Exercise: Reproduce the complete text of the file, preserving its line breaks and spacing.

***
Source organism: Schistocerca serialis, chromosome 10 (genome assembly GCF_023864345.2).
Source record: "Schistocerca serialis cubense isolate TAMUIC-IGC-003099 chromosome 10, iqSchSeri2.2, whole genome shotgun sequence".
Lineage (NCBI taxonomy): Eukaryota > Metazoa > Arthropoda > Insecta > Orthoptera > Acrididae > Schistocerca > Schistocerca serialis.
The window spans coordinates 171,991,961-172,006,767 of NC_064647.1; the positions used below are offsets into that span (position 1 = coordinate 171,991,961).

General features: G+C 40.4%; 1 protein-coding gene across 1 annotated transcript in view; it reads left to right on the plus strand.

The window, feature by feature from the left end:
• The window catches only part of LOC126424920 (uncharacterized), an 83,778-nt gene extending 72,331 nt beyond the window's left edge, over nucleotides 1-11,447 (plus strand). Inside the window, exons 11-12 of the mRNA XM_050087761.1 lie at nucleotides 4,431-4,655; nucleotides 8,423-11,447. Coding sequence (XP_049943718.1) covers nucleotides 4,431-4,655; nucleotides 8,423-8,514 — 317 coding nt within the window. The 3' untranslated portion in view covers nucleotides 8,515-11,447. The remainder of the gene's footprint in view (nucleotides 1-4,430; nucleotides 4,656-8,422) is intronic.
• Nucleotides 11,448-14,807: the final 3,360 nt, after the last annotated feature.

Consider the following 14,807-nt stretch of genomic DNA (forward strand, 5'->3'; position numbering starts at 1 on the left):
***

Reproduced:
Source organism: Schistocerca serialis, chromosome 10 (genome assembly GCF_023864345.2).
Source record: "Schistocerca serialis cubense isolate TAMUIC-IGC-003099 chromosome 10, iqSchSeri2.2, whole genome shotgun sequence".
Lineage (NCBI taxonomy): Eukaryota > Metazoa > Arthropoda > Insecta > Orthoptera > Acrididae > Schistocerca > Schistocerca serialis.
The window spans coordinates 171,991,961-172,006,767 of NC_064647.1; the positions used below are offsets into that span (position 1 = coordinate 171,991,961).

General features: G+C 40.4%; 1 protein-coding gene across 1 annotated transcript in view; it reads left to right on the plus strand.

The window, feature by feature from the left end:
• The window catches only part of LOC126424920 (uncharacterized), an 83,778-nt gene extending 72,331 nt beyond the window's left edge, over nucleotides 1-11,447 (plus strand). Inside the window, exons 11-12 of the mRNA XM_050087761.1 lie at nucleotides 4,431-4,655; nucleotides 8,423-11,447. Coding sequence (XP_049943718.1) covers nucleotides 4,431-4,655; nucleotides 8,423-8,514 — 317 coding nt within the window. The 3' untranslated portion in view covers nucleotides 8,515-11,447. The remainder of the gene's footprint in view (nucleotides 1-4,430; nucleotides 4,656-8,422) is intronic.
• Nucleotides 11,448-14,807: the final 3,360 nt, after the last annotated feature.

Consider the following 14,807-nt stretch of genomic DNA (forward strand, 5'->3'; position numbering starts at 1 on the left):